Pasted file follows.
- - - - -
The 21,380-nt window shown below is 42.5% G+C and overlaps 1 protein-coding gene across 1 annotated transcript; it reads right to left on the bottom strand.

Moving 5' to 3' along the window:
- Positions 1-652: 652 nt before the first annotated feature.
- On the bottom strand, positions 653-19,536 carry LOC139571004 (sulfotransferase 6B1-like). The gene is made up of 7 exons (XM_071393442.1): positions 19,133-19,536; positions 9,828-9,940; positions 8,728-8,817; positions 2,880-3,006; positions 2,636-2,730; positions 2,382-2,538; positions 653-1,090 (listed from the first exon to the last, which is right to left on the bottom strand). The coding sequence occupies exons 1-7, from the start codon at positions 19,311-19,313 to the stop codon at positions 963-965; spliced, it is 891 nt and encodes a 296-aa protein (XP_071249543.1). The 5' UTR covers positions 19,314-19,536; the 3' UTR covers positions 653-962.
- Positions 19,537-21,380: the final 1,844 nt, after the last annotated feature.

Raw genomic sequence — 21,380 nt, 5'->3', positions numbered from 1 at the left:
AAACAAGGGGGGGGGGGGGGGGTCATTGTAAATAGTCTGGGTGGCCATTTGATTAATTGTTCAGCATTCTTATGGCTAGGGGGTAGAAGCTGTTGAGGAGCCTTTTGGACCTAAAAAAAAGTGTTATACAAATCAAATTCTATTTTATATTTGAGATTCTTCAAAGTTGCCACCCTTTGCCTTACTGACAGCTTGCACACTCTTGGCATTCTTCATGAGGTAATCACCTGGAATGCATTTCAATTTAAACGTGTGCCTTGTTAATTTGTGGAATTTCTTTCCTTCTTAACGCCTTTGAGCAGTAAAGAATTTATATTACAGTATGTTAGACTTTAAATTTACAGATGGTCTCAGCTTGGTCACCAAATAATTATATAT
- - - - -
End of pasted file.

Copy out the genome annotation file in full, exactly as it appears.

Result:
The 21,380-nt window shown below is 42.5% G+C and overlaps 1 protein-coding gene across 1 annotated transcript; it reads right to left on the bottom strand.

Moving 5' to 3' along the window:
- Positions 1-652: 652 nt before the first annotated feature.
- On the bottom strand, positions 653-19,536 carry LOC139571004 (sulfotransferase 6B1-like). The gene is made up of 7 exons (XM_071393442.1): positions 19,133-19,536; positions 9,828-9,940; positions 8,728-8,817; positions 2,880-3,006; positions 2,636-2,730; positions 2,382-2,538; positions 653-1,090 (listed from the first exon to the last, which is right to left on the bottom strand). The coding sequence occupies exons 1-7, from the start codon at positions 19,311-19,313 to the stop codon at positions 963-965; spliced, it is 891 nt and encodes a 296-aa protein (XP_071249543.1). The 5' UTR covers positions 19,314-19,536; the 3' UTR covers positions 653-962.
- Positions 19,537-21,380: the final 1,844 nt, after the last annotated feature.

Raw genomic sequence — 21,380 nt, 5'->3', positions numbered from 1 at the left:
AAACAAGGGGGGGGGGGGGGGGTCATTGTAAATAGTCTGGGTGGCCATTTGATTAATTGTTCAGCATTCTTATGGCTAGGGGGTAGAAGCTGTTGAGGAGCCTTTTGGACCTAAAAAAAAGTGTTATACAAATCAAATTCTATTTTATATTTGAGATTCTTCAAAGTTGCCACCCTTTGCCTTACTGACAGCTTGCACACTCTTGGCATTCTTCATGAGGTAATCACCTGGAATGCATTTCAATTTAAACGTGTGCCTTGTTAATTTGTGGAATTTCTTTCCTTCTTAACGCCTTTGAGCAGTAAAGAATTTATATTACAGTATGTTAGACTTTAAATTTACAGATGGTCTCAGCTTGGTCACCAAATAATTATATAT